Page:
People who would like to see religion protected by law from ridicule often point to legislation against hate speech to defend their argument. If you cannot insult someone based on their identity then there is no freedom of expression. So why not protect religions in the same way we protect the potential victims of hate speech? This argument is correct to a point. Any society that has laws against hate speech does not truly embrace the freedom of speech. If you cannot say whatever you want and not be punished, then your freedom is unarguably limited. However, laws against hate speech exist to defend people, while blasphemy laws exist to defend institutions. The people who are the victims of hate speech are usually vulnerable. Society as a whole has decided that it is worth sacrificing a small portion of freedom in order to protect certain people.

These laws also have a democratic mandate. If a party at the next general election decided it wanted to repeal Ireland’s 1989 Prohibition of Incitement To Hatred Act, it would most likely find the general public to be unsympathetic. Institutions, on the other hand, do not need such protection. Organised religions are still among the most wealthy and powerful groups on the planet. It is healthy to mock them. It is normal to be wary of power. As for the adherents to these faiths, who as individuals feel like they are being persecuted, there is provision in Irish law for their protection. The Prohibition of Incitement To Hatred Act forbids language or behaviour that is “threatening, abusive or insulting” or “likely to stir up hatred” towards somebody based on their “race, colour, nationality, religion, ethnic or national origins, membership of the travelling community or sexual orientation.” Religious hatred towards people is adequately dealt with by the law.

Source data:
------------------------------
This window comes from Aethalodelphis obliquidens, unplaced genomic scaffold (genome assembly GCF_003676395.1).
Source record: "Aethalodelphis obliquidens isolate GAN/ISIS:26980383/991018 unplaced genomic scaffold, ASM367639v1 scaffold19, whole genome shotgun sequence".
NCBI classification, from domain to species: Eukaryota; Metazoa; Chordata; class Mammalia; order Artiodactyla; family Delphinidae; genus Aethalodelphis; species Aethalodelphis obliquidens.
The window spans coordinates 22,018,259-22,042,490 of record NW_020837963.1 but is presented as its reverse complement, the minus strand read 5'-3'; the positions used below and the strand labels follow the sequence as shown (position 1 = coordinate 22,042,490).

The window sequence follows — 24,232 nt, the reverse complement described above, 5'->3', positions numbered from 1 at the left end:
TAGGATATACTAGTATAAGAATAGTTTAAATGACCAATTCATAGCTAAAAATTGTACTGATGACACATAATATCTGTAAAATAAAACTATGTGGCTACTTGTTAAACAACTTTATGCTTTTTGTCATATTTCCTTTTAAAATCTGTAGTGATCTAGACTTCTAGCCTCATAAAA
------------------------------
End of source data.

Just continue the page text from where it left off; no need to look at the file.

If individuals are already protected, then blasphemy law must by logic have some other purpose. And it does. It exists to protect hugely powerful organisations from being questioned or mocked. Although Irish blasphemy law is little more than a token gesture to satisfy the requirements of the constitution, we still should not have it. Instead of paying lip service to the cartoonists killed in Paris, or the blogger being lashed in Saudi Arabia, we should put another amendment on the ballot paper of our next referendum to remove blasphemy from the constitution.